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Rangers manager Ron Washington tested positive for cocaine last year

Mar 17, 2010, 1:52 PM EDT

Ron Washington.jpgWow:

Texas Rangers manager Ron Washington tested positive for cocaine during the 2009 season, has learned. Washington, 57, has been subject to increased drug testing since his
failed test, which was administered by Major League Baseball last July,
and he has passed all of his subsequent tests. In deciding to support
Washington and retain him as manager, the Rangers accepted his apology
as heartfelt and also his explanation that this was a one-time

I just finished reading a book called The Pittsburgh Cocaine Seven by Aaron Skirboll. It won’t be released for several months, but when it comes out you’ll definitely want to read it.  It details the Pittsburgh cocaine trials of 1985 and the crazy, coke-filled years Major League Baseball experienced leading up to them.

Ron Washington played during the years chronicled in that book. Between the time frame of his heyday and that of the book, my first impression of this news it to be skeptical of the “one-time transgression” language of the team’s statement.  How many people try
coke for the first time at age 57?  Especially those who worked in an environment absolutely lousy with cocaine for so many years of their youth?

That said, I like Ron Washington as much as the next guy, and I’m happy to see that he has passed subsequent testing.  I’m also pleased to see the Rangers give him another shot rather than do the easy thing, which would be to cut him loose. By all accounts he’s been a loyal guy and his players are said to like him. People deserve second chances.    

  1. Jonny5 - Mar 17, 2010 at 3:34 PM

    “On the one hand, the anti-drug sanctimony of most of these comments disappoints me. On the other hand, I’m somewhat happy to see that the people who are so adamantly against steroids are consistent with their “it’s TEH ILLEGAL DOOD!”
    I can’t agree. I feel steroid use is way worse. Should I be blushing? I’m not too sure. I feel the roid use is a big cheat, and big advantage over other players who follow the rules. Cocaine on the otherhand will just help keep the dugout clean. i can’t see how they compare in the realm of baseball. in the real world, i guess they’re just as bad, but in baseball, Imo, Steroids are a huge deal. Furthermore, If you can’t be canned for Juicing, why get canned for cocaine? That’s where I stand. Let the guy move on. if Mcguire can? So should Washington. I bet he’s a ball to hang out with though…. All those stories…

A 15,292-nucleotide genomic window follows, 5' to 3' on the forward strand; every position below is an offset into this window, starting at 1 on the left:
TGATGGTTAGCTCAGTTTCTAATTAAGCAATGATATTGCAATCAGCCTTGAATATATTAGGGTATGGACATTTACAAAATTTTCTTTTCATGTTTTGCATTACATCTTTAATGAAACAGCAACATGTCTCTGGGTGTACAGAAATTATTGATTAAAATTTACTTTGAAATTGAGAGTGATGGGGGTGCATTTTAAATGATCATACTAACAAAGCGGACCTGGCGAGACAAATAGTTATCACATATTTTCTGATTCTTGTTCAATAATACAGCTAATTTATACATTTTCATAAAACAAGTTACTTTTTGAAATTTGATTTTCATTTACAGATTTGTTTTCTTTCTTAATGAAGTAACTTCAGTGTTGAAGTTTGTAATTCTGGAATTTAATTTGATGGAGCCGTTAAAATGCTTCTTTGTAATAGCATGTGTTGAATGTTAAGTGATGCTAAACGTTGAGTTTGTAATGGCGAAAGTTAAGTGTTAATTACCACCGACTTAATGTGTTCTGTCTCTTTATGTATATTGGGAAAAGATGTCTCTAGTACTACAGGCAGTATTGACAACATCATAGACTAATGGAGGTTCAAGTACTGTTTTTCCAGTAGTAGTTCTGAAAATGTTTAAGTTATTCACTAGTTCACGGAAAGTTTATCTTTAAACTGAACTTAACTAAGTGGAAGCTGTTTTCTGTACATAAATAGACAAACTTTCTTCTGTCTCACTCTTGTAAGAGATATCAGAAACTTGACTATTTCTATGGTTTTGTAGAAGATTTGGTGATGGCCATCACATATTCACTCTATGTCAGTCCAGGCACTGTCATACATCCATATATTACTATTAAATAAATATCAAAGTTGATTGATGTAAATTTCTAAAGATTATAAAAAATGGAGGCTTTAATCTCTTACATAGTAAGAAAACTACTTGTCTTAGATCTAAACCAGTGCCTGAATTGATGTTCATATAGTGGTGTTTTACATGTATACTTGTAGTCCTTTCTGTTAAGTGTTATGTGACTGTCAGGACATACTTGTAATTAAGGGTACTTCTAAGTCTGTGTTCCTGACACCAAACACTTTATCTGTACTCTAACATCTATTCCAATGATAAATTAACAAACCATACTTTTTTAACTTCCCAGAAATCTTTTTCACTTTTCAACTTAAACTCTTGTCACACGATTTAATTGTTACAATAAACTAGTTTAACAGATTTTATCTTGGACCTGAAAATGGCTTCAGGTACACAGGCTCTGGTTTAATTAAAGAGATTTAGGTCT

2. Kathy - Mar 17, 2010 at 3:37 PM

    Well said..

  3. airedale - Mar 17, 2010 at 3:51 PM

    Yeah, but he apologized real convincing like….
    I wonder where smoking crack, while shoving a needle in a player’s ass, while kicking an Umpire would rate on the MLB no no list??
    Maybe if Pete Rose apologizes really really nice, he’ll get a pass too?
    Is there any bigger liar than a drug abuser??
    Is Torii Hunter and the NAACP involved in this?

  4. YANKEES1996 - Mar 17, 2010 at 3:51 PM

    Josh your comments are an absolute waste of time as are you. The second comment that Craig should have banned was yours! The man is in a position of authority and at his age he should have no problem knowing right from wrong. If he had caught one of his players doing drugs the house would have come down. This country is not insane enough about illegal drugs as I can bear first hand witness to, the numbers of people killed and families destroyed by drugs during a normal work week in this country is staggering. I think the next time you decide to comment on a topic like this you should count to 100 before writing your feelings down or better yet keep your comments to yourself.

  5. Daniel G - Mar 17, 2010 at 3:58 PM

    Again, problems with reading. No where was there a comment from Mr. Washington that this was his first time using drugs. That comment came from the author asking how many start at the age of 57. The comment Mr. Washington made was this was a one-time transgression, that does not have to mean it was his first time using it. Maybe he was using the term in more of a relapse sense, not first time use meaning. Regardless, I fail to see why it is impossible to think that someone has to start using drugs by a certain age if they are ever going to use them which seems to be the thought of some here.

  6. Mark - Mar 17, 2010 at 4:14 PM